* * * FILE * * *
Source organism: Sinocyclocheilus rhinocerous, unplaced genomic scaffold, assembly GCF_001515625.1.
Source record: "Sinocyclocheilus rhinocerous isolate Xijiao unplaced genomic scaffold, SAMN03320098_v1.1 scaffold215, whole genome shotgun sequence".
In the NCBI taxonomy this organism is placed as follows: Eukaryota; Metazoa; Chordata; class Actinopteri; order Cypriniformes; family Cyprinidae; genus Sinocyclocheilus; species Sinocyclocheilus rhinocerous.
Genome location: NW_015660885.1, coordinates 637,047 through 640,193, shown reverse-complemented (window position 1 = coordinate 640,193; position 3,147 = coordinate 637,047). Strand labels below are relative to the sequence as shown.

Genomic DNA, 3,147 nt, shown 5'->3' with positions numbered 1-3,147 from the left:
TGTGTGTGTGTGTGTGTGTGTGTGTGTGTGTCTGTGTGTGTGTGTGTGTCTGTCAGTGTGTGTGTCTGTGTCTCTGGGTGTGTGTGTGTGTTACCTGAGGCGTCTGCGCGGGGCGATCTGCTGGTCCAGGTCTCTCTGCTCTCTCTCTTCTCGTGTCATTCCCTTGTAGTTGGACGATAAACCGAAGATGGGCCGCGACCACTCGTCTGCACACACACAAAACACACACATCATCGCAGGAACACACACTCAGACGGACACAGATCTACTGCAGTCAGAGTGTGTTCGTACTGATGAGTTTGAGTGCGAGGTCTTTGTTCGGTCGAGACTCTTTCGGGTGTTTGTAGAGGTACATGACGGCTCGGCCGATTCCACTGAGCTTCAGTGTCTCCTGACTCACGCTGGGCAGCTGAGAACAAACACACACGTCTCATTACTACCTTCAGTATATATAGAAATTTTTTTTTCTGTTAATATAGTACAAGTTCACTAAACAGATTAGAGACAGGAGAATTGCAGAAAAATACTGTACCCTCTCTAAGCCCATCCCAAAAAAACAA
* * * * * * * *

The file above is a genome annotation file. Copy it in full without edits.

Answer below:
Source organism: Sinocyclocheilus rhinocerous, unplaced genomic scaffold, assembly GCF_001515625.1.
Source record: "Sinocyclocheilus rhinocerous isolate Xijiao unplaced genomic scaffold, SAMN03320098_v1.1 scaffold215, whole genome shotgun sequence".
In the NCBI taxonomy this organism is placed as follows: Eukaryota; Metazoa; Chordata; class Actinopteri; order Cypriniformes; family Cyprinidae; genus Sinocyclocheilus; species Sinocyclocheilus rhinocerous.
Genome location: NW_015660885.1, coordinates 637,047 through 640,193, shown reverse-complemented (window position 1 = coordinate 640,193; position 3,147 = coordinate 637,047). Strand labels below are relative to the sequence as shown.

Genomic DNA, 3,147 nt, shown 5'->3' with positions numbered 1-3,147 from the left:
TGTGTGTGTGTGTGTGTGTGTGTGTGTGTGTCTGTGTGTGTGTGTGTGTCTGTCAGTGTGTGTGTCTGTGTCTCTGGGTGTGTGTGTGTGTTACCTGAGGCGTCTGCGCGGGGCGATCTGCTGGTCCAGGTCTCTCTGCTCTCTCTCTTCTCGTGTCATTCCCTTGTAGTTGGACGATAAACCGAAGATGGGCCGCGACCACTCGTCTGCACACACACAAAACACACACATCATCGCAGGAACACACACTCAGACGGACACAGATCTACTGCAGTCAGAGTGTGTTCGTACTGATGAGTTTGAGTGCGAGGTCTTTGTTCGGTCGAGACTCTTTCGGGTGTTTGTAGAGGTACATGACGGCTCGGCCGATTCCACTGAGCTTCAGTGTCTCCTGACTCACGCTGGGCAGCTGAGAACAAACACACACGTCTCATTACTACCTTCAGTATATATAGAAATTTTTTTTTCTGTTAATATAGTACAAGTTCACTAAACAGATTAGAGACAGGAGAATTGCAGAAAAATACTGTACCCTCTCTAAGCCCATCCCAAAAAAACAA